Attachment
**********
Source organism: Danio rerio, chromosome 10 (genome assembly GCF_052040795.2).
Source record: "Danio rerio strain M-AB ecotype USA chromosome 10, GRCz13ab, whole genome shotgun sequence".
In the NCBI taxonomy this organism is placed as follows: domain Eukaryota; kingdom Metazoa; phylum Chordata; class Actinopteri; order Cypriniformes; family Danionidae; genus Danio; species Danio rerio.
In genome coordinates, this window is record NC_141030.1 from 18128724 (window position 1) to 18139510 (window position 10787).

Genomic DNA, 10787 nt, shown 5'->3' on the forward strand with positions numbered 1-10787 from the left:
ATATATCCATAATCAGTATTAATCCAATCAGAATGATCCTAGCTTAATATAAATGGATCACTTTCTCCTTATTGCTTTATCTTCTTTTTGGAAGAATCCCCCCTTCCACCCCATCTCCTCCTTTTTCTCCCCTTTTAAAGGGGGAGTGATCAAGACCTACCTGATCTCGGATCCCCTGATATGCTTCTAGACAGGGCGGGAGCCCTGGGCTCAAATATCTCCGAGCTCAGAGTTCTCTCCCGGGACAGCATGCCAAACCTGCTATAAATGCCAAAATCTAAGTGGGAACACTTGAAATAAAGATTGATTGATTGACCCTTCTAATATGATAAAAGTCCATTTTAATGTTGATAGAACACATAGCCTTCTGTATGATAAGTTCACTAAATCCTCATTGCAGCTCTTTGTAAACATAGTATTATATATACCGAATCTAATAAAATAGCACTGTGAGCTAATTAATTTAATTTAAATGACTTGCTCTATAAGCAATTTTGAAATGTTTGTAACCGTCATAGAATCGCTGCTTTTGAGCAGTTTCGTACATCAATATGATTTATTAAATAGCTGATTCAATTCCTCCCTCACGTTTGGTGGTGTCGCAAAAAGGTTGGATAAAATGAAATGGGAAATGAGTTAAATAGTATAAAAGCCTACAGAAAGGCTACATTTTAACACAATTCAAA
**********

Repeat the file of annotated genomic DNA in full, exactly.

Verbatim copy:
Source organism: Danio rerio, chromosome 10 (genome assembly GCF_052040795.2).
Source record: "Danio rerio strain M-AB ecotype USA chromosome 10, GRCz13ab, whole genome shotgun sequence".
In the NCBI taxonomy this organism is placed as follows: domain Eukaryota; kingdom Metazoa; phylum Chordata; class Actinopteri; order Cypriniformes; family Danionidae; genus Danio; species Danio rerio.
In genome coordinates, this window is record NC_141030.1 from 18128724 (window position 1) to 18139510 (window position 10787).

Genomic DNA, 10787 nt, shown 5'->3' on the forward strand with positions numbered 1-10787 from the left:
ATATATCCATAATCAGTATTAATCCAATCAGAATGATCCTAGCTTAATATAAATGGATCACTTTCTCCTTATTGCTTTATCTTCTTTTTGGAAGAATCCCCCCTTCCACCCCATCTCCTCCTTTTTCTCCCCTTTTAAAGGGGGAGTGATCAAGACCTACCTGATCTCGGATCCCCTGATATGCTTCTAGACAGGGCGGGAGCCCTGGGCTCAAATATCTCCGAGCTCAGAGTTCTCTCCCGGGACAGCATGCCAAACCTGCTATAAATGCCAAAATCTAAGTGGGAACACTTGAAATAAAGATTGATTGATTGACCCTTCTAATATGATAAAAGTCCATTTTAATGTTGATAGAACACATAGCCTTCTGTATGATAAGTTCACTAAATCCTCATTGCAGCTCTTTGTAAACATAGTATTATATATACCGAATCTAATAAAATAGCACTGTGAGCTAATTAATTTAATTTAAATGACTTGCTCTATAAGCAATTTTGAAATGTTTGTAACCGTCATAGAATCGCTGCTTTTGAGCAGTTTCGTACATCAATATGATTTATTAAATAGCTGATTCAATTCCTCCCTCACGTTTGGTGGTGTCGCAAAAAGGTTGGATAAAATGAAATGGGAAATGAGTTAAATAGTATAAAAGCCTACAGAAAGGCTACATTTTAACACAATTCAAA